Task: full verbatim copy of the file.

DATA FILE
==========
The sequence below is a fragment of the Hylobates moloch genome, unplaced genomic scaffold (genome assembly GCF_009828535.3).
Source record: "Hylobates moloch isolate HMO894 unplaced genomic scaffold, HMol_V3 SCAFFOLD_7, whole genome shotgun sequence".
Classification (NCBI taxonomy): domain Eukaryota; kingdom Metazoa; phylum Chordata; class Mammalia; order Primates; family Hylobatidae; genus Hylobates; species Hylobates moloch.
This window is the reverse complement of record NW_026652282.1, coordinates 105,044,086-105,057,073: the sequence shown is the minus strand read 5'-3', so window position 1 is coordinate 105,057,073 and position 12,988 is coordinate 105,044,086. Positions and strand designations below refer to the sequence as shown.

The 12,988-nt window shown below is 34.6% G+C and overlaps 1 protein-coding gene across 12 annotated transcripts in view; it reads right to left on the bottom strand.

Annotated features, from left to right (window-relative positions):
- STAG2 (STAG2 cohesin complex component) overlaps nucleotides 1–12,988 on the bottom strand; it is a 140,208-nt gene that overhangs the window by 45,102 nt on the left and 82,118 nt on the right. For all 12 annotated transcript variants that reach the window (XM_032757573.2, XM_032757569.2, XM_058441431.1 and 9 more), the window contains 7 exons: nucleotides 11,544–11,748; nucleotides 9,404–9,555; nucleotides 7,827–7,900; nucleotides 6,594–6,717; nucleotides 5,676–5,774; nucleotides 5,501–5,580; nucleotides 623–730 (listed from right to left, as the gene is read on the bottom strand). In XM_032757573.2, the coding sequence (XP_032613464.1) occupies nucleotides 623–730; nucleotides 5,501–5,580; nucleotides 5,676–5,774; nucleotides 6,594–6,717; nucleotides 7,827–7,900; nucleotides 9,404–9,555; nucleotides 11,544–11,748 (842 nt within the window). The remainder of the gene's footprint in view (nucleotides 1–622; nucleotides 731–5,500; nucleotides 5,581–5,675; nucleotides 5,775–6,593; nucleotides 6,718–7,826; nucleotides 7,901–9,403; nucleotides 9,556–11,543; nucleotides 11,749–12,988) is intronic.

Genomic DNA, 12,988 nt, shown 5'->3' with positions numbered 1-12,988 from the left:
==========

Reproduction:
The sequence below is a fragment of the Hylobates moloch genome, unplaced genomic scaffold (genome assembly GCF_009828535.3).
Source record: "Hylobates moloch isolate HMO894 unplaced genomic scaffold, HMol_V3 SCAFFOLD_7, whole genome shotgun sequence".
Classification (NCBI taxonomy): domain Eukaryota; kingdom Metazoa; phylum Chordata; class Mammalia; order Primates; family Hylobatidae; genus Hylobates; species Hylobates moloch.
This window is the reverse complement of record NW_026652282.1, coordinates 105,044,086-105,057,073: the sequence shown is the minus strand read 5'-3', so window position 1 is coordinate 105,057,073 and position 12,988 is coordinate 105,044,086. Positions and strand designations below refer to the sequence as shown.

The 12,988-nt window shown below is 34.6% G+C and overlaps 1 protein-coding gene across 12 annotated transcripts in view; it reads right to left on the bottom strand.

Annotated features, from left to right (window-relative positions):
- STAG2 (STAG2 cohesin complex component) overlaps nucleotides 1–12,988 on the bottom strand; it is a 140,208-nt gene that overhangs the window by 45,102 nt on the left and 82,118 nt on the right. For all 12 annotated transcript variants that reach the window (XM_032757573.2, XM_032757569.2, XM_058441431.1 and 9 more), the window contains 7 exons: nucleotides 11,544–11,748; nucleotides 9,404–9,555; nucleotides 7,827–7,900; nucleotides 6,594–6,717; nucleotides 5,676–5,774; nucleotides 5,501–5,580; nucleotides 623–730 (listed from right to left, as the gene is read on the bottom strand). In XM_032757573.2, the coding sequence (XP_032613464.1) occupies nucleotides 623–730; nucleotides 5,501–5,580; nucleotides 5,676–5,774; nucleotides 6,594–6,717; nucleotides 7,827–7,900; nucleotides 9,404–9,555; nucleotides 11,544–11,748 (842 nt within the window). The remainder of the gene's footprint in view (nucleotides 1–622; nucleotides 731–5,500; nucleotides 5,581–5,675; nucleotides 5,775–6,593; nucleotides 6,718–7,826; nucleotides 7,901–9,403; nucleotides 9,556–11,543; nucleotides 11,749–12,988) is intronic.

Genomic DNA, 12,988 nt, shown 5'->3' with positions numbered 1-12,988 from the left: